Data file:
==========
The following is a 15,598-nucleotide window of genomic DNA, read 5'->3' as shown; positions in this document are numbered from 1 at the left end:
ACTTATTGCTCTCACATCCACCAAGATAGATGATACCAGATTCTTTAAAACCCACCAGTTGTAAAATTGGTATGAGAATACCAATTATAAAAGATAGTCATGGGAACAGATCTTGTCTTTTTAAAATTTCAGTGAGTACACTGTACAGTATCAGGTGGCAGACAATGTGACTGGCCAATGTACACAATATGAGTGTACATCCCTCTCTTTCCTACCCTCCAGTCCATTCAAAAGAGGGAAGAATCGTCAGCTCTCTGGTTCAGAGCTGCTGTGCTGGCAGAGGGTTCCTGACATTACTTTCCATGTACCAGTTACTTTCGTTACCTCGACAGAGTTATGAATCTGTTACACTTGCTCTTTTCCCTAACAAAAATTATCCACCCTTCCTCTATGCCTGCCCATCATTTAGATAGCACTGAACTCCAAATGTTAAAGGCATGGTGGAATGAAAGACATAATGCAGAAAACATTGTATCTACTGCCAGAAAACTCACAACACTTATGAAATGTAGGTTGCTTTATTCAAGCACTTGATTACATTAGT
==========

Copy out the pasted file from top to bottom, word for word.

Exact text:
The following is a 15,598-nucleotide window of genomic DNA, read 5'->3' as shown; positions in this document are numbered from 1 at the left end:
ACTTATTGCTCTCACATCCACCAAGATAGATGATACCAGATTCTTTAAAACCCACCAGTTGTAAAATTGGTATGAGAATACCAATTATAAAAGATAGTCATGGGAACAGATCTTGTCTTTTTAAAATTTCAGTGAGTACACTGTACAGTATCAGGTGGCAGACAATGTGACTGGCCAATGTACACAATATGAGTGTACATCCCTCTCTTTCCTACCCTCCAGTCCATTCAAAAGAGGGAAGAATCGTCAGCTCTCTGGTTCAGAGCTGCTGTGCTGGCAGAGGGTTCCTGACATTACTTTCCATGTACCAGTTACTTTCGTTACCTCGACAGAGTTATGAATCTGTTACACTTGCTCTTTTCCCTAACAAAAATTATCCACCCTTCCTCTATGCCTGCCCATCATTTAGATAGCACTGAACTCCAAATGTTAAAGGCATGGTGGAATGAAAGACATAATGCAGAAAACATTGTATCTACTGCCAGAAAACTCACAACACTTATGAAATGTAGGTTGCTTTATTCAAGCACTTGATTACATTAGT